top of page


NRA Files Opening Brief with the U.S. Supreme Court

January 9, 2024 – The National Rifle Association of America (NRA) today filed its opening brief with the U.S. Supreme Court, outlining the legal arguments in its First Amendment case, National Rifle Association of America v. Maria T. Vullo. The case, which is one of the most closely watched First Amendment lawsuits in the nation, was granted certiorari by the Supreme Court in November 2023. 

In its brief, the NRA writes that government officials "may of course express their opinions without violating the First Amendment. If Vullo had written an op-ed criticizing the NRA, she would not have violated the First Amendment. Likewise, had Vullo merely informed regulated entities about the legal requirements pertaining to affinity insurance programs, she would not have violated the First Amendment."

The brief continues, "But Vullo did nothing of the sort. Instead, motivated by her avowed antipathy toward the NRA’s political views, she invoked her unparalleled authority over the trillion-dollar New York financial services industry to coerce banks and insurance companies to blacklist the NRA, offering a blend of threats and inducements expressly designed to penalize the NRA for its political advocacy. That course of conduct violated the First Amendment."

In a May 2018 lawsuit, the NRA alleged that Vullo, at the behest of former New York Governor Andrew Cuomo, took aim at the NRA and conspired to use the regulatory power of the New York Department of Financial Services (DFS) to “financially blacklist” the NRA – coercing banks and insurers to cut ties with the Association to suppress its pro-Second Amendment speech. The NRA argues that Vullo’s actions as DFS superintendent were meant to silence the NRA – using “guidance letters,” backroom threats, and other measures to cause financial institutions to “drop” the Association.

The NRA's First Amendment claims withstood multiple motions to dismiss. But in 2022, after Vullo appealed the trial court’s ruling, the Second Circuit struck down the NRA’s claims. The court ruled that in an era of “enhanced corporate social responsibility,” it was reasonable for New York's financial regulator to warn banks and insurance companies against doing business with pro-gun groups based on the supposed “social backlash” against those groups’ advocacy. The court also ruled that Vullo’s guidance – written on her official letterhead and invoking her regulatory powers – was not a directive to the institutions she regulated, but rather a mere expression of her political preferences.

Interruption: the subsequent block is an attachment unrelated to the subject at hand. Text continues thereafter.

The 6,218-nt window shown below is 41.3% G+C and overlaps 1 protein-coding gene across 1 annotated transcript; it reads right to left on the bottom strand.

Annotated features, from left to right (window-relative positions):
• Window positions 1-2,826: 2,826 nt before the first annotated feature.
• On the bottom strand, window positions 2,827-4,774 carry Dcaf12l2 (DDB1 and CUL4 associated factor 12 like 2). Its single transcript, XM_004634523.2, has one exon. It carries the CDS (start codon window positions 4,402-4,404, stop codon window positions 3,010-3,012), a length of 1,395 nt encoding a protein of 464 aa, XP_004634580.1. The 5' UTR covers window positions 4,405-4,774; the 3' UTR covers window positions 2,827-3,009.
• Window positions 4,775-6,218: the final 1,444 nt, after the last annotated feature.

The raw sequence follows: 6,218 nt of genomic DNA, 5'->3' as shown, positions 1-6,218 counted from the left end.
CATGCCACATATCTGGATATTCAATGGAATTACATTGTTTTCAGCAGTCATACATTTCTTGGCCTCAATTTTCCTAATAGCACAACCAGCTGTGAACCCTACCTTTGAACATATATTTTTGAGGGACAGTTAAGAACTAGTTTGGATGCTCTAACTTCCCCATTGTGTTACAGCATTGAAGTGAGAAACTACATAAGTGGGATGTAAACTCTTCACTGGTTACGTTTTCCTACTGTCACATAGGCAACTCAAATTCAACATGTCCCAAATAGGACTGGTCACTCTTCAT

On February 7, 2023, the NRA petitioned the U.S. Supreme Court, seeking review of the Second Circuit decision. On November 3, 2023, the Court granted review on the following question: Does the First Amendment allow a government regulator to threaten regulated entities with adverse regulatory actions if they do business with a controversial speaker, as a consequence of (a) the government’s own hostility to the speaker’s viewpoint or (b) a perceived “general backlash” against the speaker’s advocacy?

In its opening brief, the NRA writes, "Vullo’s campaign was expressly predicated on the NRA’s political views, not the deficiencies of a single affinity insurance program, and her actions swept far beyond remediating any infractions that plagued Carry Guard. That is anything but 'legitimate enforcement action'..."

The NRA is represented by Brewer, Attorneys & Counselors partners William A. Brewer III, Sarah B. Rogers and Noah Peters, along with American Civil Liberties Union (ACLU) National Legal Director David Cole and First Amendment scholar Eugene Volokh.

bottom of page